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The Port of Galveston will be investing millions of dollars in construction projects this year as it begins to implement its 20-Year Strategic Master Plan. Some of the projects are long-deferred maintenance, some pave the way for major business growth, and some are early stages of long-range major improvements.
Projects kicking off in 2020 can be grouped in five main areas:- Relocation of cargo operations from the east port to the west port- Infrastructure improvements and site work to prepare Pier 10 for Royal Caribbean cruise terminal construction- Pedestrian and vehicular traffic projects to improve safety and traffic flow- Drainage and utility improvements- General repairs
Our strategic master plan identifies more than $500 million in potential improvement projects over the next two decades. As we plan implementation, our biggest challenges are funding and prioritizing in what order to do the projects because many are interconnected.
The Galveston Wharves Board of Trustees approved the master plan in December 2019 and now is evaluating and prioritizing projects for implementation.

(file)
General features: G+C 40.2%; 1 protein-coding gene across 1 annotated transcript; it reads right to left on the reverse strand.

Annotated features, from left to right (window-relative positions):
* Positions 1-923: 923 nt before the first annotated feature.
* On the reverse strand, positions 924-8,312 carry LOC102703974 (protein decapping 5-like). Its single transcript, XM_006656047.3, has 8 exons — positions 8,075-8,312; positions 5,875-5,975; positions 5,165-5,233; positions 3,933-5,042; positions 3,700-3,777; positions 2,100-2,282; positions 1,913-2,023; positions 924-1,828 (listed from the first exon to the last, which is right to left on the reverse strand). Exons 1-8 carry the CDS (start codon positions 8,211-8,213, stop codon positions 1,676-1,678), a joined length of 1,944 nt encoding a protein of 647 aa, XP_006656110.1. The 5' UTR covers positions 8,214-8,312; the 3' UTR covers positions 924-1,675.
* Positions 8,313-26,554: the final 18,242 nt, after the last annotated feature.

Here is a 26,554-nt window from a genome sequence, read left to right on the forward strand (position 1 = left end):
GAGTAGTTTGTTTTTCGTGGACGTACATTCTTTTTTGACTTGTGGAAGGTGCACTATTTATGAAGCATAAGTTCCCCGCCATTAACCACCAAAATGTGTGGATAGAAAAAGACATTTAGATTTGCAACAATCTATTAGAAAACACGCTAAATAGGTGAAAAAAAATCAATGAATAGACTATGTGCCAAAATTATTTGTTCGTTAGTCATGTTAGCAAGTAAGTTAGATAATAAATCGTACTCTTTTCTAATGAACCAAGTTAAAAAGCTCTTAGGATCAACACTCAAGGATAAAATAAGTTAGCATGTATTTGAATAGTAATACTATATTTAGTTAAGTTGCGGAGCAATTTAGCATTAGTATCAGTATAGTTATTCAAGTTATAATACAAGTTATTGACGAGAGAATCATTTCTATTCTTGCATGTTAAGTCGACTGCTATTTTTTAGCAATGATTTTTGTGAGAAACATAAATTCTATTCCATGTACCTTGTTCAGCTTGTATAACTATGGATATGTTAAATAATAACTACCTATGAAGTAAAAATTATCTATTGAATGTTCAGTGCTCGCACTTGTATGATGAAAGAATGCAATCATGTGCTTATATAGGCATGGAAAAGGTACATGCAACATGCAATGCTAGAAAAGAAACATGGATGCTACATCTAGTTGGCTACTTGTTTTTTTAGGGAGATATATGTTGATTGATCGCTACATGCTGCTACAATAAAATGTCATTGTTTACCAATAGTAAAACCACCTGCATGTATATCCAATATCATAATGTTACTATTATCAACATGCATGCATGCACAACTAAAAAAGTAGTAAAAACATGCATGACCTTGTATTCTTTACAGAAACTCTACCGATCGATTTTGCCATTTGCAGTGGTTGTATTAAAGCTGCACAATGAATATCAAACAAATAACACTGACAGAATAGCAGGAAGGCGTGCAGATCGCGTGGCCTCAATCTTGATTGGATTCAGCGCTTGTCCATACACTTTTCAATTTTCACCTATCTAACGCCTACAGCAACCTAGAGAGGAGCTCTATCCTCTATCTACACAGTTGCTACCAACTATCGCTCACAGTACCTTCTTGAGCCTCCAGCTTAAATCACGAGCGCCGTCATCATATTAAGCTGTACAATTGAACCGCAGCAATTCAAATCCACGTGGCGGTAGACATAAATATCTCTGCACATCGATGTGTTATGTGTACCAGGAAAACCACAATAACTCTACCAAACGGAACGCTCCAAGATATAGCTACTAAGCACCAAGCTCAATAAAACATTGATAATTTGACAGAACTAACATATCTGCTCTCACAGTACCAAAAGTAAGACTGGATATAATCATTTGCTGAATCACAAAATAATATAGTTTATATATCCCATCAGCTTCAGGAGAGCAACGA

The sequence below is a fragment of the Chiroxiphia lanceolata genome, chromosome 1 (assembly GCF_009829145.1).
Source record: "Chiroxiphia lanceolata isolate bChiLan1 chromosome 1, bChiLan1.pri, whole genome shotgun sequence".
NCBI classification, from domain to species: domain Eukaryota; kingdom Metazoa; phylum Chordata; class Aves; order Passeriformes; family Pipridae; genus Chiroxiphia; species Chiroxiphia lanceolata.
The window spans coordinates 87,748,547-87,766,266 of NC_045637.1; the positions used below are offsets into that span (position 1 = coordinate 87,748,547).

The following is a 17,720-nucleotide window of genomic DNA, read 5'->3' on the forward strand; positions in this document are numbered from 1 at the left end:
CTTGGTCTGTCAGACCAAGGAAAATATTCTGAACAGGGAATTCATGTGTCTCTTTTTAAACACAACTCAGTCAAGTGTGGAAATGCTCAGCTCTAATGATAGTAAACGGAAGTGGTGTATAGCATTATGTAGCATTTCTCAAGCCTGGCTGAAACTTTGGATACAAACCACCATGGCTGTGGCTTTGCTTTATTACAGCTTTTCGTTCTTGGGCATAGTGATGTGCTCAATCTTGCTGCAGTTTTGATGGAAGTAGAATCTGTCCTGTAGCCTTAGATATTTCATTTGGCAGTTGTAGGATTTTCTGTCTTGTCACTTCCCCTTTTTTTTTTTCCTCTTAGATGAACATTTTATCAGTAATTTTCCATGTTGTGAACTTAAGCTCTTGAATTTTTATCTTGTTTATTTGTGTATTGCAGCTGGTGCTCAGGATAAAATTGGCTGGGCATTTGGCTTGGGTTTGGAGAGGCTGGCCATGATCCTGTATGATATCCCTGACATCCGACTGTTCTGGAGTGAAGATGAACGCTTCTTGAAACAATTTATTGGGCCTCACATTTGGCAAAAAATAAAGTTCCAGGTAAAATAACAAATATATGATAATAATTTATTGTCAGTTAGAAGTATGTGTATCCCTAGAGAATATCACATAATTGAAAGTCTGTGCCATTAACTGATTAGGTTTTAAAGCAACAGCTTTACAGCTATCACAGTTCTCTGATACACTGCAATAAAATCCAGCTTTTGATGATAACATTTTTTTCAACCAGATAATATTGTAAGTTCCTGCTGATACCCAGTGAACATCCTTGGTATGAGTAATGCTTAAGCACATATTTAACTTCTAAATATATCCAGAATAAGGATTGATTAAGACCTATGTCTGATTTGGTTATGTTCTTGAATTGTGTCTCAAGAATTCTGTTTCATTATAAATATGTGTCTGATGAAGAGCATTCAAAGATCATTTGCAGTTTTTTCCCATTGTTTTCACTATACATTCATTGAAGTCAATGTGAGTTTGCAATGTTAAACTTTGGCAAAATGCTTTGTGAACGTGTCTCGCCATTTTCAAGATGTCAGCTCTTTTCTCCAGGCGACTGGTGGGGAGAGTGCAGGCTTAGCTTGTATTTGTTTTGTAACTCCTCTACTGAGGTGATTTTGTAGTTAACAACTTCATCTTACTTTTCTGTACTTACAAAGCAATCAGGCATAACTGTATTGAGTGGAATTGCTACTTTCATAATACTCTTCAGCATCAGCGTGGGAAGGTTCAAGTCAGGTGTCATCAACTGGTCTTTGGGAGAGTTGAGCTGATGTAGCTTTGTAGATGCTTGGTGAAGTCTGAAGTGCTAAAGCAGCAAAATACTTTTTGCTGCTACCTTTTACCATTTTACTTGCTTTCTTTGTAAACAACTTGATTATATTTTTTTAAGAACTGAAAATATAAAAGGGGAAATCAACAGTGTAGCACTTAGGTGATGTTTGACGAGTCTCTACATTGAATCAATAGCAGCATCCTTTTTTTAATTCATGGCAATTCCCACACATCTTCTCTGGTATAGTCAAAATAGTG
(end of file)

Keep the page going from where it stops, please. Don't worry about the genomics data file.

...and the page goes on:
We, at the port, recognize that we are stewards of this publicly-owned entity. We take our fiscal and economic development responsibilities seriously.
Pending board approval and funding availability, projects planned for 2020-21 could total an estimated $30 million. Funding would come from a combination of port revenues, as well as debt and city, state and federal grants - some already awarded, some pending.
As a self-funding operation with no taxing authority, the port relies on its revenues, grants, and partnerships to pay for all of its operations, maintenance and improvements.
I compare it to the challenges of pay-as-you-go home remodeling. Say you bought an older home that needs a lot of work, including a new roof, plumbing repairs, etc. You have some hard-earned savings, you may get a cash gift from your in-laws, and you’re planning to borrow a small amount from the bank. With limited funds, you have to carefully weigh which projects to do first and how to manage your costs.
Some of these projects, like the $2 million project for the first phase of our expanded interior roadway, are fully funded and underway. Other projects, like the $2.7 million walkover at 25th Street and Harborside, have been approved by the board and engineered. The port has applied for a $1.3 million grant from the city’s Industrial Development Corp. to help fund the walkover, which will safely move pedestrians between downtown and the waterfront.